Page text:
Passing

The minister intoned ‘tis more blessed to give than to receive’ and the plate was passed from pew to pew, some checks placed face up and unfolded, for all to see the largesse, though most checks and cash were discreetly folded. The plate clinked with unclutched coins from children who were rewarded with approving nods and smiles from their parents and the parishioners. This was a time in the service when a certain amount of surreptitious stretching and surmising happened, as many eyes followed the plate as it filled up, moving hand to hand then to the pew behind.

So the pause was noticeable when a slight, scruffy person, sitting at the end of a pew, head bowed, did not take the plate that was held out to him. After an awkward pause, the plate was handed back to the person in the pew behind the stranger, whose fervent focus was disconcerting to a congregation that did not recognize him.

But later some would remark on the play of light when the plate had been passed behind the stranger, how the refracted sunlight that glanced off the plate shone over his bowed head, illuminating him, appearing for all the world like a halo.

 

A six sentence story written for  Unchartered Life under the Radar cue word “plate”.

 

Harvest Tours

“At Harvest Farms, we believe in recycling and reusing, and we compost year round.”

He appraised the gaits of the elderly tour group as they went ahead into the facility. There were sure to be titanium joints, probably pacemakers, definitely hearing aids. The door closed.

The next tour, a busload of young recidivists, would be harder. It always was but even without the hardware, it’s where the profits were. Their organs and tissues brought twice the price as those of these old people.

After work he drank heavily, with the full knowledge that he was devaluing his own liver.

 

For Carrot Ranch; September 21, 2017 prompt: In 99 words (no more, no less) write a story about what it is to gather a harvest. You can use the phrase or show what it means without using the words. Go where the prompt leads. Respond by September 26, 2017 to be included in the compilation (published September 27). Rules are here. All writers are welcome!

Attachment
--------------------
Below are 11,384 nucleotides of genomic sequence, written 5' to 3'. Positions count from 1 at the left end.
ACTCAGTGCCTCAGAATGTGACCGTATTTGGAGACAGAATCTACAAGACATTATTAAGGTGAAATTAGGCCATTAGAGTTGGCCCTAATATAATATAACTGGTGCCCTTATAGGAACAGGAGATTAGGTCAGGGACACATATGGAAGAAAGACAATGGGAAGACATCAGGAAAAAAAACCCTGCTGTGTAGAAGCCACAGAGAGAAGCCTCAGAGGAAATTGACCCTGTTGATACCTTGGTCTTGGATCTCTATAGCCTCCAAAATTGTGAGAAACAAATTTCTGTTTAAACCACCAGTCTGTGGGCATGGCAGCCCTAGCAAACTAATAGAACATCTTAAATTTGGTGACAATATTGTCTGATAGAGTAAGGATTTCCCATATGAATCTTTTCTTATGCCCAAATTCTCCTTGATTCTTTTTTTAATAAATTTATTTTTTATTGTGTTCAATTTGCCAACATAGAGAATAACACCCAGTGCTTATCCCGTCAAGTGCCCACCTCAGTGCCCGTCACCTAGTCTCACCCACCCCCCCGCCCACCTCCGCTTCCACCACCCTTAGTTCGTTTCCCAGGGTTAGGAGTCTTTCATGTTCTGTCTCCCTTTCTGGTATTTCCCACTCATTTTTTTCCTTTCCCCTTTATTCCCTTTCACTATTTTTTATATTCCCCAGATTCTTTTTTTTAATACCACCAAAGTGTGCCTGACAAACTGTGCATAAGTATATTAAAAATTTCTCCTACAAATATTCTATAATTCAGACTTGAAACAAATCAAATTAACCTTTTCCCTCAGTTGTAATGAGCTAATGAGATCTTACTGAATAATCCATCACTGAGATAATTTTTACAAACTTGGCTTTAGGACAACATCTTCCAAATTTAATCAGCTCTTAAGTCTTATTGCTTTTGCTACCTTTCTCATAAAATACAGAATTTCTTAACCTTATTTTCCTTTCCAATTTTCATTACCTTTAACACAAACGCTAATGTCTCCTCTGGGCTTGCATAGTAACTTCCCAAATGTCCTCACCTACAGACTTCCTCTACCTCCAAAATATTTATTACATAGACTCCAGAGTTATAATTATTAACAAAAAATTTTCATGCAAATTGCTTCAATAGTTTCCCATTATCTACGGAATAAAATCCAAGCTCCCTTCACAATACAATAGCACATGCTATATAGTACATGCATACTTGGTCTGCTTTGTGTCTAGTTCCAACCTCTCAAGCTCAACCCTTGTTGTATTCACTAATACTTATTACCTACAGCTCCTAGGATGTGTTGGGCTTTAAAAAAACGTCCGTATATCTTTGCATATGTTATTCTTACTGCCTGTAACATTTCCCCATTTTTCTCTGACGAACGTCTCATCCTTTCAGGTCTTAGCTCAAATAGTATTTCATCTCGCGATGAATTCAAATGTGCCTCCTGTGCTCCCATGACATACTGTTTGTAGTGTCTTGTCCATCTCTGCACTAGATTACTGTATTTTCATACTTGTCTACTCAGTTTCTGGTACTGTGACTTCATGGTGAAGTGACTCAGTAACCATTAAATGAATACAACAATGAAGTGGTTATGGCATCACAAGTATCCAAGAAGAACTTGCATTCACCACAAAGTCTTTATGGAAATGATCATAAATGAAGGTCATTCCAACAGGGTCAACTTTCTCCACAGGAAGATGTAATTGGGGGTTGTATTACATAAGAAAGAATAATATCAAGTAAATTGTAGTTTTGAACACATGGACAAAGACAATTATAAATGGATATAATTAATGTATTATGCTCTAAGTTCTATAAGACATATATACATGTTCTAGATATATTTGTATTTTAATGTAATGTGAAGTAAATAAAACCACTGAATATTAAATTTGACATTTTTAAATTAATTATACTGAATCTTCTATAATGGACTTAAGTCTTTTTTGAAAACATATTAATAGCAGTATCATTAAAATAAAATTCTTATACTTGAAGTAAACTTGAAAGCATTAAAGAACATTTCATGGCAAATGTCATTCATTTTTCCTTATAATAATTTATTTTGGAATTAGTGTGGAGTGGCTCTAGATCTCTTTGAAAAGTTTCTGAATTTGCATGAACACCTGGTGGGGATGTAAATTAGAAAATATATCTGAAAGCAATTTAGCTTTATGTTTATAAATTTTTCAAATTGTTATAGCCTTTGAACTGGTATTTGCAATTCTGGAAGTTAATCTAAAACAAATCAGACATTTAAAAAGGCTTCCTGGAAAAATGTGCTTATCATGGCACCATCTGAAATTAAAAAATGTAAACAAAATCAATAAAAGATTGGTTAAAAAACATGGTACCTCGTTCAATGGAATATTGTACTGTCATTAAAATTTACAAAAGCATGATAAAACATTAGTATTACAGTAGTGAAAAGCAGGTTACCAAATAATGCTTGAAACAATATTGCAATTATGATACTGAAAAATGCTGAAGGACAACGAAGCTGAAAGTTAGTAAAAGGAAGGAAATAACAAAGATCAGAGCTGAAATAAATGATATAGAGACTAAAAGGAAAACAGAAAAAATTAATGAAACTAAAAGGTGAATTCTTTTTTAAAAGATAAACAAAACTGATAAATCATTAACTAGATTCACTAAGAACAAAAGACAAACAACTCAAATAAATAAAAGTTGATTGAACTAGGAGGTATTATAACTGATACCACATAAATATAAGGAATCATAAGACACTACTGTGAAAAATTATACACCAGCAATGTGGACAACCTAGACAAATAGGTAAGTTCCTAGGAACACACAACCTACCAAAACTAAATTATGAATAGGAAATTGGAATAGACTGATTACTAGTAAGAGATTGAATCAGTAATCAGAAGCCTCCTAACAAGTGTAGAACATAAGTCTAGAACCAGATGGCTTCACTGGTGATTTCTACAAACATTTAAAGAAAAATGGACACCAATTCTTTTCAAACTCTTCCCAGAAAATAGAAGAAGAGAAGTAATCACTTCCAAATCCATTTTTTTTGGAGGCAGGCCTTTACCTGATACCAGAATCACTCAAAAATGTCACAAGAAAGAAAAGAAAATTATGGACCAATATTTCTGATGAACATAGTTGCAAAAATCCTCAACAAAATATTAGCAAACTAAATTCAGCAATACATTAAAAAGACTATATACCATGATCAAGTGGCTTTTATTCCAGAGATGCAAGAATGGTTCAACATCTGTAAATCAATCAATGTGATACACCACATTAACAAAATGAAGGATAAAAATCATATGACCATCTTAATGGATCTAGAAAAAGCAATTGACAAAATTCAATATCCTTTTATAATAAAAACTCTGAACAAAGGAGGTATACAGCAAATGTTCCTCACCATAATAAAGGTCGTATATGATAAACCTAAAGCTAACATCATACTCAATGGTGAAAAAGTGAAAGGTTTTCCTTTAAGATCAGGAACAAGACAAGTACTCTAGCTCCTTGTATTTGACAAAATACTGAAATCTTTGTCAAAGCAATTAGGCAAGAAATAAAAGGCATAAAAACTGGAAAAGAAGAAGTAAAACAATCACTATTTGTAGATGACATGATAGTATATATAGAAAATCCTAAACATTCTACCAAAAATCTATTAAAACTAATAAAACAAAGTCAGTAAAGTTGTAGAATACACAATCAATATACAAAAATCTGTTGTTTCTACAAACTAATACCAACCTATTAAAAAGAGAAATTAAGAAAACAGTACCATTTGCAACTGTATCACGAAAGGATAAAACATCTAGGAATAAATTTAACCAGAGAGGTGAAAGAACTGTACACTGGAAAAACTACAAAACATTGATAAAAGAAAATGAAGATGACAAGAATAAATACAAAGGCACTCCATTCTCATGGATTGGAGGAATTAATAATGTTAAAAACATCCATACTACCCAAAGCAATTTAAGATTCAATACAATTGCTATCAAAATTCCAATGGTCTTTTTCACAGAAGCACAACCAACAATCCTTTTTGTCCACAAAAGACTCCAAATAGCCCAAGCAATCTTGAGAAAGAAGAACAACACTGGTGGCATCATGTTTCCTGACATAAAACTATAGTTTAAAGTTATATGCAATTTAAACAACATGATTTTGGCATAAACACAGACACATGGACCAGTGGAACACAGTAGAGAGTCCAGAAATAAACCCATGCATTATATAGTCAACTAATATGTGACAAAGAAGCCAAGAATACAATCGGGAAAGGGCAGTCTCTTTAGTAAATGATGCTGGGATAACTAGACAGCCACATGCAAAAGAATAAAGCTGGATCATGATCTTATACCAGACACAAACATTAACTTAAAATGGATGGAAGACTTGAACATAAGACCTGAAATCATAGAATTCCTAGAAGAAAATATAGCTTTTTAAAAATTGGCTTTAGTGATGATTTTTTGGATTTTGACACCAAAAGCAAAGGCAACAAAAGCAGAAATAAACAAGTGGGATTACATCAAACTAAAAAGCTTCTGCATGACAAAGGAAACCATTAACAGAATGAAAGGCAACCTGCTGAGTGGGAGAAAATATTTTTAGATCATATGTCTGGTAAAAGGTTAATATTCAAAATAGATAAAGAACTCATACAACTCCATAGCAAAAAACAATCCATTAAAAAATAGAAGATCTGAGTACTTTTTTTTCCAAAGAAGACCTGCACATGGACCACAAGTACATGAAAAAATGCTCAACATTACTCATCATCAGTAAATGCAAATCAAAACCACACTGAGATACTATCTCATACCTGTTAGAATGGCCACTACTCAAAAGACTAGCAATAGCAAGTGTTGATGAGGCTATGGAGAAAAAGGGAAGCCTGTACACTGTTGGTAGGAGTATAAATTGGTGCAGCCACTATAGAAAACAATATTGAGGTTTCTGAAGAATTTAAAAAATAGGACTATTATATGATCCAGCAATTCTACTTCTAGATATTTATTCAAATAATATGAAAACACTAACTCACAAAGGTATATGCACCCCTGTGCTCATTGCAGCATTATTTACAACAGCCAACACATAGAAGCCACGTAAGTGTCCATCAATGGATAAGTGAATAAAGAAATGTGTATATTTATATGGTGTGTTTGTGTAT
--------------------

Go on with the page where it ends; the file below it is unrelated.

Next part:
Moon Tide

They called it moon bathing. They lay together on a blanket, crickets and breezy leaves lulling them as the golden light lapped the shores of their backyard. Flowing through the tree canopy, moonlight shimmered on their skin like water. As the moon rose higher another wave of light washed over them, pooling and receding, rendering them breathless. They gasped when the moonlight rushed and curled around them, swept them up. Tumbling and rolling in the powerful swirling current, they careened over the trees, were hurtled across the night sky, drawn inexorably towards the moon. Far below, Earth’s oceans sparkled.

Carrot Ranch. September 14, 2017 prompt: In 99 words (no more, no less) write a story about a riptide. How can it be used to move a story? It could be a stretch of turbulent water or a pull of another kind. Go where the prompt leads even if you find it unexpected. 

Tidings

Usually he slept through her early morning swim or at most was pouring coffee as she flip-flopped out the door, towel over her shoulder. Today they both arose early. Today he watched her disappear down the beach path.

Today, her flip-flops and towel left behind, she walked where waves erased her footsteps, stopped finally to face the dawn-jeweled ocean. The deep breath she drew before plunging in was sweet with the scent of beach roses.

Today she floated, let the rip current carry her out beyond the breakers, far away from shore. Today she wouldn’t make her doctor’s appointment.

Carrot Ranch. September 14, 2017 prompt: In 99 words (no more, no less) write a story about a riptide. How can it be used to move a story? It could be a stretch of turbulent water or a pull of another kind. Go where the prompt leads even if you find it unexpected. Respond by September 19, 2017 to be included in the compilation (published September 20). Rules are here. All writers are welcome!

Wolf Man

Back for a visit, oh it’ll be like old times.

In front of our mother, the children, the grandchildren, you start. Remember the time…

Your wife, she might have seen me tense, my breath tightening, maybe saw my hands raise slightly, involuntarily. Did that happen? Did she see it if it did?

What you want me to remember with you, did that even happen?

Remember the time, you say, when we were walking at the bottom of Crow’s Field…

A common path; which time? Reels are cuing.

…and we saw the wolf.

Oh, that memory of yours. That time. You claim to have seen a wolf. That I do not remember.

I remember exactly where we were when you saw it. Not far from the seasons-strewn stonewall that marked the blurring boundary of overgrown field and damp softwoods, right at the spot where the trail leaves the sunlight and twists into the dark of thickening hemlock and balsam where we might have paused to let our eyes adjust.

Notice that even now, I do not contradict your sighting even though it would have been, would still be, unusual. But you have always known the woods and its animals well. I do not contradict that part of your memory. But now, in front of our mother, the children, the grandchildren, I will not agree to having seen your wolf too. It is not for you, but for them that I do not tell why I wouldn’t have seen your wolf even if one was there.